Elon Musk’s SpaceX Isn’t Willing to Fund Starlink in Ukraine, Wants Pentagon to Pay for It

“We are not in a position to further donate terminals to Ukraine, or fund the existing terminals for an indefinite period of time,” the SpaceX letter to the Pentagon said, according to CNN.
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In yet another maneuver that will surely confirm whatever you already think about him, Elon Musk’s SpaceX is asking the U.S. government to pay it some $400 million over the next 12 months to continue providing satellite-based internet to Ukrainian forces, according to a report by CNN and more or less confirmed in a tweet by Musk early Friday morning.

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Back in February when Russia invaded Ukraine, Musk sent Starlink terminals to Ukraine's forces, providing them with internet service powered by SpaceX satellites. The service has proved useful as Russian forces targeted Ukrainian infrastructure, but has also faced outages and other service issues. Some 20,000 terminals, which are required to connect to the internet service, have been sent to Ukraine. 

But, according to a SpaceX letter to the Pentagon from September obtained by CNN, SpaceX is looking for the Pentagon to start paying them for what it says is the full cost of providing that service, which could be as high as $400 million over the next year. According to that same letter, various governments are already paying a portion of the terminal costs as well as about 30 percent of the monthly expenses for connecting them to the internet.

“We are not in a position to further donate terminals to Ukraine, or fund the existing terminals for an indefinite period of time,” the SpaceX letter to the Pentagon said, according to CNN. SpaceX did not respond to CNN’s requests for comment and did not immediately reply to a Motherboard inquiry.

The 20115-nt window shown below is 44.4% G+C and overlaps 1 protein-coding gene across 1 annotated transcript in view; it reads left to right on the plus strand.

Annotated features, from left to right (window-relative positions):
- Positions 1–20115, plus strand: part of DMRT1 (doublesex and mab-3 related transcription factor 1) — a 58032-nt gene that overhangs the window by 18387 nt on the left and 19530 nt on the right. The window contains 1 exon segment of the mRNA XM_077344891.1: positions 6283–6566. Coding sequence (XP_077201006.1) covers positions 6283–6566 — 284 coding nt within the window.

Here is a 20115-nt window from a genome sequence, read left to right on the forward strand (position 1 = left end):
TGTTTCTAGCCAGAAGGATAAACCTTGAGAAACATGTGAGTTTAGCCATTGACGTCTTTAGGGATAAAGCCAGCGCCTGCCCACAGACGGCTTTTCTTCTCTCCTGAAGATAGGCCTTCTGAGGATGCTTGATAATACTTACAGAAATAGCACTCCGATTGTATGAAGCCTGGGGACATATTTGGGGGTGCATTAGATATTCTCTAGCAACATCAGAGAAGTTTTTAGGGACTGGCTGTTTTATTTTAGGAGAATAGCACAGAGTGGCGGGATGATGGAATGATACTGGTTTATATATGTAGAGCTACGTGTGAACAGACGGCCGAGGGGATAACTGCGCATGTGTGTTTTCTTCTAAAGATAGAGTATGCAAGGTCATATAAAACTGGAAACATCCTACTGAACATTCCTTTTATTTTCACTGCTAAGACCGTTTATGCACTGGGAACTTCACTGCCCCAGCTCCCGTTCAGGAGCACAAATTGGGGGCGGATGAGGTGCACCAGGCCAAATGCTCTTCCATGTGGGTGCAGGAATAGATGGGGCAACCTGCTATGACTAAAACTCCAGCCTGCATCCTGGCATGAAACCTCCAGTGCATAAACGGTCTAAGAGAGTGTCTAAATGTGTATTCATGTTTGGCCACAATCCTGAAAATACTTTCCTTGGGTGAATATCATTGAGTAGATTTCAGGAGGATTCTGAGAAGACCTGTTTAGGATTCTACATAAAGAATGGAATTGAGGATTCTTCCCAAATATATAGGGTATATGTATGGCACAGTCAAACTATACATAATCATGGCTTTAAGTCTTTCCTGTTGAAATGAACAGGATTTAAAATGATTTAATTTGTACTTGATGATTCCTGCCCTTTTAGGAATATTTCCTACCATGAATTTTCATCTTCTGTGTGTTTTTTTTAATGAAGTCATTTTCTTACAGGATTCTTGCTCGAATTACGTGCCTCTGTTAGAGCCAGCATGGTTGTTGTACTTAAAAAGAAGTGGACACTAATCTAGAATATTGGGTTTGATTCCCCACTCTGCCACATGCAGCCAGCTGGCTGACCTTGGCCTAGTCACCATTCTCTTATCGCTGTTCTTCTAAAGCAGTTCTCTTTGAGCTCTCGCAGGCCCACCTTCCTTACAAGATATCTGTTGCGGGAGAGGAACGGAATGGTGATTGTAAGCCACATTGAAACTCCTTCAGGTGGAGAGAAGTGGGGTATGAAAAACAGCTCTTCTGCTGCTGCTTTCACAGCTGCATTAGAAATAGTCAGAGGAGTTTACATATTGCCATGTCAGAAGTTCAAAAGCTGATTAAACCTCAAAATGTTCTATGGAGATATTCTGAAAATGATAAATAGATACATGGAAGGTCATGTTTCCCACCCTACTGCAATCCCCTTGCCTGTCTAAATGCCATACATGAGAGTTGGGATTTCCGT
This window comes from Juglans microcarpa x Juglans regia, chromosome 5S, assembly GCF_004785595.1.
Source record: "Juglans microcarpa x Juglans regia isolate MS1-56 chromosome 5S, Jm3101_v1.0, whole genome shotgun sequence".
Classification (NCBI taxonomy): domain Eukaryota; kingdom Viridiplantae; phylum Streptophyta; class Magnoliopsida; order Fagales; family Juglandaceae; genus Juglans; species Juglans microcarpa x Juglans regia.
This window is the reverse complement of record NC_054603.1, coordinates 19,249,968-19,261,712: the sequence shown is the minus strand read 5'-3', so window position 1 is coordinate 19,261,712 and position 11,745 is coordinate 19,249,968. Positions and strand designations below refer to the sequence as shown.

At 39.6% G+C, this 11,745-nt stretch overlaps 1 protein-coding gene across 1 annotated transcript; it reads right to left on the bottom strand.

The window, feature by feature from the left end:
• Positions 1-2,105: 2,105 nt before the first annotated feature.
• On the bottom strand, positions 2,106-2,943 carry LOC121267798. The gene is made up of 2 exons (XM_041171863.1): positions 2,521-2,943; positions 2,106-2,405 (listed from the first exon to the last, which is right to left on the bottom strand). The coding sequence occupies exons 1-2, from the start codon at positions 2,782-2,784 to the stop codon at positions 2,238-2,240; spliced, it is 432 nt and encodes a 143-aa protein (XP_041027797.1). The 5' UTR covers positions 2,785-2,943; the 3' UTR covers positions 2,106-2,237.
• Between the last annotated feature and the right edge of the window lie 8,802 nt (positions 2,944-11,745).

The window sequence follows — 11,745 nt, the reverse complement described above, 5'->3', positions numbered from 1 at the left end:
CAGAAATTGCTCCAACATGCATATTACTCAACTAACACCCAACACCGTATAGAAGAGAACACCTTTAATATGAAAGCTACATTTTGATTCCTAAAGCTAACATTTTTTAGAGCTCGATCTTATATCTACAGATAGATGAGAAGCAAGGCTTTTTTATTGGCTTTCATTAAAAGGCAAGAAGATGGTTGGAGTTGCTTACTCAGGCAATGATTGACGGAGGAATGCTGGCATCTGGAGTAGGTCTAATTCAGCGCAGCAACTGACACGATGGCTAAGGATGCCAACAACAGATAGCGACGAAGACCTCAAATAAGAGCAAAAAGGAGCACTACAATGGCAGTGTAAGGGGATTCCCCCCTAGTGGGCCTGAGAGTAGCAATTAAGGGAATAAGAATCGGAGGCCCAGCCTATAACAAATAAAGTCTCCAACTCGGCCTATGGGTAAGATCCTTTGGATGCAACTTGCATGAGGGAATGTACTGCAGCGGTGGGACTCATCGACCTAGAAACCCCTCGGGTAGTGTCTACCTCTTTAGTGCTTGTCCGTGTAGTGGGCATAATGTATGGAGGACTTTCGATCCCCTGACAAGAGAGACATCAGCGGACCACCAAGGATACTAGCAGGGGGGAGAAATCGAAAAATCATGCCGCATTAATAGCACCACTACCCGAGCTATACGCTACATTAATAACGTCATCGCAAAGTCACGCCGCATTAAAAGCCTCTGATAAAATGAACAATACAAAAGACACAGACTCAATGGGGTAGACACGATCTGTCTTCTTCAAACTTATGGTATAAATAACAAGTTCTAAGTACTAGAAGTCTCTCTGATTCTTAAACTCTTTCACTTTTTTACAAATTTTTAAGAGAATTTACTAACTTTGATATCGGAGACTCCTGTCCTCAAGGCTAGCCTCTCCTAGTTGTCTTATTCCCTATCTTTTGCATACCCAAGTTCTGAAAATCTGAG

The letter was sent weeks before Musk very publicly injected himself into the geopolitics of the Ukrainian conflict, tweeting a poll on October 3 with a proposal for Ukraine to end the war by ceding vast swaths of territory to Russia that may or may not have come after Musk spoke with Putin but delighted Russian officials nonetheless. The poll prompted widespread ridicule. One of the most noteworthy responses to that poll came from Andrij Melnyk, an international lawyer and Ukrainian diplomat, who replied, “Fuck off is my very diplomatic reply to you @elonmusk.” 

On Twitter—where else?—Musk said SpaceX’s letter to the Pentagon was “just following his recommendation” in response to a Kyiv Post correspondent pointing out the connection, even though the letter was sent almost a month before his Twitter poll.

The backpedal comes as Musk faces numerous intersecting crises: SpaceX—a company with a valuation of $127 billion in which Musk is the largest shareholder—losing lots of money due to the war in Ukraine, a personal liquidity crunch because he needs to finance a purchase of a social media company he is being forced to make against his will because he changed his mind after agreeing to buy it, and Tesla stock—where most of Musk’s wealth is tied up—has declined 37 percent this year. 

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